Tag Archives: blueprints

Searching for a Builder Embracing Hansen Building’s System

Loyal reader RUSS in PIPERSVILLE writes:

“We are in the process of having our floor plans and elevations done by Greg Hale. A pleasure to work with by the way. I’m wondering if you have any experience with pole frame builders in the east shore area of Maryland? We really want to purchase our building package from your company but it seems like all of the builders listed around that area are complete build companies only. None that I have seen offer stamped engineered drawings for the buildings and don’t want to use outside materials. I fear that I may not be able to find a builder that embraces the “Hansen” approach to building. Any help would be appreciated.”

For those of you who are unfamiliar with it, Hansen Pole Buildings offers an affordable (or even free) service to provide you with floor plans and building elevations crafted totally to best meet your wants and needs. For more information on this service, please visit: http://www.hansenpolebuildings.com/post-frame-floor-plans/?fbclid=IwAR2ta5IFSxrltv5eAyBVmg-JUsoPfy9hbWtP86svOTPfG1q5pGmfhA7yd5Q

Glad you are enjoying your experience with Greg, it has proven to be an extremely popular service for our clients.

Hansen Buildings Construction ManualOur buildings are designed for average physically capable person(s) who can and will read instructions to successfully construct their own beautiful buildings (and many of our clients do DIY). Our buildings come with full 24” x 36” blueprints detailing locations and attachment of every piece, a 500 page fully illustrated step-by-step installation manual, as well as unlimited technical support from people who have actually built post frame buildings. We have found those who DIY almost universally end up with a better finished building than any contractor will build for them (because you will actually follow plans and read directions, and not take ‘shortcuts’ in an attempt to squeeze out a few extra dollars of profit). We’ve even had couples in their 80s assemble our buildings!

For those without time or inclination, we have an extensive independent Builder Network covering the contiguous 48 states. Your Hansen Pole Buildings’ Designer can assist you in getting erection labor pricing as well as introducing you to potential builders.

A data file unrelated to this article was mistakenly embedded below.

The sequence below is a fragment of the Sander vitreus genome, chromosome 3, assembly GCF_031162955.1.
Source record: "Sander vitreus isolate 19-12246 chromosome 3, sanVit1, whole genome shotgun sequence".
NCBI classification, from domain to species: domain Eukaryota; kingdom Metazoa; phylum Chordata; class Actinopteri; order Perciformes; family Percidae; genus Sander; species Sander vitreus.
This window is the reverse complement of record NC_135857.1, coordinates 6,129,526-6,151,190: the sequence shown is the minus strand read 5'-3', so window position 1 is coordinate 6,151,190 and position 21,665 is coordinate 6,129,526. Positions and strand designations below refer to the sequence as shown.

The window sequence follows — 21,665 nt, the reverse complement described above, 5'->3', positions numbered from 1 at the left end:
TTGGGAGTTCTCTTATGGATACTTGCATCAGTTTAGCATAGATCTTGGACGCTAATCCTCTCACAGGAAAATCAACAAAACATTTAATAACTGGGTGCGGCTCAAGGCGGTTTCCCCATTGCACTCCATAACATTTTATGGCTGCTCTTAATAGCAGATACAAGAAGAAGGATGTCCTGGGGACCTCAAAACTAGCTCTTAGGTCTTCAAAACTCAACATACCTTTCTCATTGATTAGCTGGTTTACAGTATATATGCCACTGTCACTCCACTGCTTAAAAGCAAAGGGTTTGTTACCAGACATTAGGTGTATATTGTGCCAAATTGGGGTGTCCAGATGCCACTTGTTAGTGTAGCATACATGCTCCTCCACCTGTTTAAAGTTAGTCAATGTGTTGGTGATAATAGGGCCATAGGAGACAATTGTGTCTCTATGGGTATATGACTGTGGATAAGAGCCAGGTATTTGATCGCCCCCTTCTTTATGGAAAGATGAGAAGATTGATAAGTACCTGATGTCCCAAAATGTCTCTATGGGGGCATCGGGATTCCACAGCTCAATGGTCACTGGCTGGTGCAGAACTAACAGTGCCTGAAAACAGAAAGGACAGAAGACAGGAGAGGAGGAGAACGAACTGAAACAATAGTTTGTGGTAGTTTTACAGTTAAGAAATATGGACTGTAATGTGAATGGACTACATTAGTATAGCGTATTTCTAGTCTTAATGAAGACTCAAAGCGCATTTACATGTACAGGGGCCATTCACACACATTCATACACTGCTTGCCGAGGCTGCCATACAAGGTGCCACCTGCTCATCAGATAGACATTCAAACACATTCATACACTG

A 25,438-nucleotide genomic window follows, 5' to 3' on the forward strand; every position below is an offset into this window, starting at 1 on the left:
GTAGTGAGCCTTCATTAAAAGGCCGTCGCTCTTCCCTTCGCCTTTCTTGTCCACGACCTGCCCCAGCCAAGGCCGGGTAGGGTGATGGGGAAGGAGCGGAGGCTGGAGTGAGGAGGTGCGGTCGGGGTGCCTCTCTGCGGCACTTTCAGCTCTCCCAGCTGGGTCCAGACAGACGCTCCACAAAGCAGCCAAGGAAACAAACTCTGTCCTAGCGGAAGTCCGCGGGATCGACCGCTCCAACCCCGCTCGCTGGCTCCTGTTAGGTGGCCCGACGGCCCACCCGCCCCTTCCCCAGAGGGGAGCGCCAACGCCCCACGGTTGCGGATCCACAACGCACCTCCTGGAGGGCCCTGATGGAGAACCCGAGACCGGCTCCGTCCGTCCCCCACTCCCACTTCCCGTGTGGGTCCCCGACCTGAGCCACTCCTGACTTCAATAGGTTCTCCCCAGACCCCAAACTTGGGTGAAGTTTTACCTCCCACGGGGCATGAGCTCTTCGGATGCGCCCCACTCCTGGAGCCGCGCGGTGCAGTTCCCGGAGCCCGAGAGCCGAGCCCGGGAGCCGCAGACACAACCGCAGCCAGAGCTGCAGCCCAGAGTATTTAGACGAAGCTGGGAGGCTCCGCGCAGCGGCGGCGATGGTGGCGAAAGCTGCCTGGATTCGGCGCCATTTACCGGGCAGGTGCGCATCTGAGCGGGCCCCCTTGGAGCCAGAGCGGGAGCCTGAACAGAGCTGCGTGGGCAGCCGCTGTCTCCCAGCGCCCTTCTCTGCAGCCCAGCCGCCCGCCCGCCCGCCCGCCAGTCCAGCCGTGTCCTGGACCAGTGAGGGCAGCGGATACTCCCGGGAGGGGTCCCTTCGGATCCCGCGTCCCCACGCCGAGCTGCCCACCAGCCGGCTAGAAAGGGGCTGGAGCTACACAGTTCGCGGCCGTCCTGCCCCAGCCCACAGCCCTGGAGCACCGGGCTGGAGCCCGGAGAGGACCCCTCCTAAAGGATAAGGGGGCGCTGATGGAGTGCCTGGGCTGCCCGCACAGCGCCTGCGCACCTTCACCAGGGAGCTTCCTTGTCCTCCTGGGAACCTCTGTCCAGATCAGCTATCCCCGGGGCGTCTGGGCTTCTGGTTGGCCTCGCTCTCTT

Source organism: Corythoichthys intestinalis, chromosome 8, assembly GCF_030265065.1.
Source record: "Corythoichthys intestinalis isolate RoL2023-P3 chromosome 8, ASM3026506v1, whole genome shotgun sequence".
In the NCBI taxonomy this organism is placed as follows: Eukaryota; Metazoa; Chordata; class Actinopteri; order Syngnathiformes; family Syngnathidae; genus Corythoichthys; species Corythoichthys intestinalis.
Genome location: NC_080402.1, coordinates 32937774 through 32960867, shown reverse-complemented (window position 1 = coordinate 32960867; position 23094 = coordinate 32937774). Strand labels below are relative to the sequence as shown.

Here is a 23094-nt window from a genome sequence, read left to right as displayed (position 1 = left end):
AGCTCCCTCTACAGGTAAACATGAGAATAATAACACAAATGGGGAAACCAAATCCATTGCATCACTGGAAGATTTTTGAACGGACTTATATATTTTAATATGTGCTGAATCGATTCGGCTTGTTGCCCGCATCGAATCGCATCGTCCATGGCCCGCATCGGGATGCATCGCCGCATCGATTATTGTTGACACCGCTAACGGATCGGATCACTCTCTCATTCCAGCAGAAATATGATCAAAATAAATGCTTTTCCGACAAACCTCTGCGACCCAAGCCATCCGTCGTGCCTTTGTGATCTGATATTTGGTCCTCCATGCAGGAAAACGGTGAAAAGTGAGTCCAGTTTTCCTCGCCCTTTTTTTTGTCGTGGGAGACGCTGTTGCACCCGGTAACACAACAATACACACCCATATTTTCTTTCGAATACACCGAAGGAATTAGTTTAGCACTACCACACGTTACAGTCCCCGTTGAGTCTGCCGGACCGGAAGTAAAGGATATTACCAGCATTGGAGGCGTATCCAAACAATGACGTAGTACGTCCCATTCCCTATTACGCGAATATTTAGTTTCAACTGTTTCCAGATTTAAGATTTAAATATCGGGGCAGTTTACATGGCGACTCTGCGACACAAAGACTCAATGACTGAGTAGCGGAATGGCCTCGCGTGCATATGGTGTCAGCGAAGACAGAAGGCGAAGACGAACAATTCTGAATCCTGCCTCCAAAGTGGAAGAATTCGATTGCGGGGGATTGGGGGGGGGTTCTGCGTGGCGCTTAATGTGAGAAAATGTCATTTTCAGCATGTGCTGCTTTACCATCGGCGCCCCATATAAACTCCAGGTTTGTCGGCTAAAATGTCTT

Bonus Round 2– Backfill Compaction, Blueprints, and Insulation

Today’s BONUS Round of PBG discusses backfill compaction, finding an engineer to draw blueprints for a building of reclaimed wood, and the ins and outs of insulation.

DEAR POLE BARN GURU: I have 18” diameter x 60” deep pits for 6×6 posts. My backfill material and method is ¾”less gravel with every 8” compacted. But how to compact inside of pit with 6×6 post located center of pit. HIRO in TUMWATER

DEAR HIRO: Tamp soil firmly every six inches of fill depth, or less, to achieve a minimum 2000 psf (pounds per square foot) compaction. To compact properly, use a hand operated 4×4 eight feet in length raising it four feet and dropping four or more times on each four inch square area. Compaction proof: when a 2×4 butt end will not penetrate over 1/8” under 170# of pressure.


DEAR POLE BARN GURU: I am planning a post and beam self build. I do not want to use a kit. This will be a totally reclaimed wood build I need BLUEPRINTS not a floor plan. I have my basic floor plan. Located in 40353. Any suggestions for who can do this for me at an affordable price? DEE in MY STERLING

DEAR DEE: For engineered blueprints in Kentucky please try reaching out to Patrick McGuire, PE SE in Boston, KY. (574)367-8305 www.patmcguirepe.com.


DEAR POLE BARN GURU: I am planning to build a 40 x 60 pole barn, my plan is to insulate it over time with metal panels on ceiling with blown insulation and batts on walls. My question is would bubble wrap or double bubble under roof panels and house wrap on walls be the best way to go for construction of building? (It was suggested to me to use OSB under roof but that seems like it would add a lot of cost if not needed) ROBERT in TIPP CITY

DEAR ROBERT: Thank you for reaching out to me. Here is my Ultimate Guide to Post Frame Building Insulation https://www.hansenpolebuildings.com/2019/11/post-frame-building-insulation/

Things to Complete Before Going to a Barndominium Lender

Folks who are contemplating building a barndominium come in a variety of shapes and sizes, as well as financial positions. Some are at or near an end to their working careers and are downsizing, selling or have sold a long term family home and have equity to be used for their last home. Others are at an opposite end of life – young(er), working hard, have a few dollars squirreled away, but need assistance from a financial institution in order to put everything together.

Prior to delving deeper into this financial pond, I will give you my one most important piece of advice to successful barndominium financing (drum roll please)……

Do not EVER say, “I need a loan to build a barndominium”. (Barndominium can be replaced by shouse, pole barn (or post frame) home with equally bad results.

Should you choose to ignore this advice, it will result in eyes glazing over and most often hearing these dreaded words, “We do not do those types of loans”.

What you DO say is, “I need a loan to construct a fully engineered, custom designed, wood framed home with steel roofing and siding”. Period.

But won’t my lender send out engineers and inspectors who will “catch” me building a barndominium, shouse or post frame home?  No. Your lender will be concerned about progress, not how you are getting there.